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The Spokesman-Review Newspaper
Spokane, Washington  Est. May 19, 1883

100 years ago in Spokane: Anti-Catholic group draws attention of authorities

 (Spokesman-Review archives)

A group calling itself the Guardians of Liberty, an anti-Catholic organization, attracted the attention of federal prosecutors in Spokane.

The local U.S. district attorney said his office had received numerous complaints, indicating that “an unusual activity is in progress in the city and that religious differences are being made as the basis of the move.”

The Guardians of Liberty was a national movement that would later be allied with the Ku Klux Klan. One Atlanta man was already serving a federal sentence for “spreading propaganda under the guise of religion.” It apparently had some agitators in Spokane.

The district attorney said that pro-German propagandists were taking advantage of the movement. He said “there are cases on record where alien enemies have acted as leaders in Sunday school and Bible classes for the sole purpose of sowing dissension among the people.”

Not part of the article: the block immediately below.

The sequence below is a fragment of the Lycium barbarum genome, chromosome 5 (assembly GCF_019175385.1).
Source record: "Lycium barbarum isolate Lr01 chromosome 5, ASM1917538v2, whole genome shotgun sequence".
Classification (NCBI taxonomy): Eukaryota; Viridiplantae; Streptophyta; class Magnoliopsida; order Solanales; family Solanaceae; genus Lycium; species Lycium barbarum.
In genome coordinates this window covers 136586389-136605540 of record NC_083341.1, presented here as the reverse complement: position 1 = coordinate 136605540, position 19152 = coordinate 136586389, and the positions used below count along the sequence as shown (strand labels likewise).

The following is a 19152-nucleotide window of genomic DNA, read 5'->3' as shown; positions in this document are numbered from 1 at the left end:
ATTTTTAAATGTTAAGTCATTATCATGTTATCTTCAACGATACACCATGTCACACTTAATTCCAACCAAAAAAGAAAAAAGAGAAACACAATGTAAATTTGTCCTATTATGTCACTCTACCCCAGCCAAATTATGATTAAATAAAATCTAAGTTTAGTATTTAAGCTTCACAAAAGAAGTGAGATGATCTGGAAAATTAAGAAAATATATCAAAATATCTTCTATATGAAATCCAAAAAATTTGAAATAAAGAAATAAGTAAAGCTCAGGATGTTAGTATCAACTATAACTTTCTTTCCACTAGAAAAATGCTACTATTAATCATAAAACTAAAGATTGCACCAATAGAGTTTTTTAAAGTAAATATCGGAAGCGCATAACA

He said his office had no intention of interfering with “sincere religious beliefs,” but would be willing to act when a movement “takes on the character of arraying class against class, or sect against sect, by stirring up hatreds based on old class or religious differences, and thereby interfering with the prosecution of the war.”

From the transportation beat: The region’s rail transit system was showing early signs of trouble. The Inland Empire Railway, an interurban rail line, said it had been forced to cut train service because of paved roads “and increased use of autos” since 1911.

The Washington Water Power Co. was also proposing to cut several streetcar routes.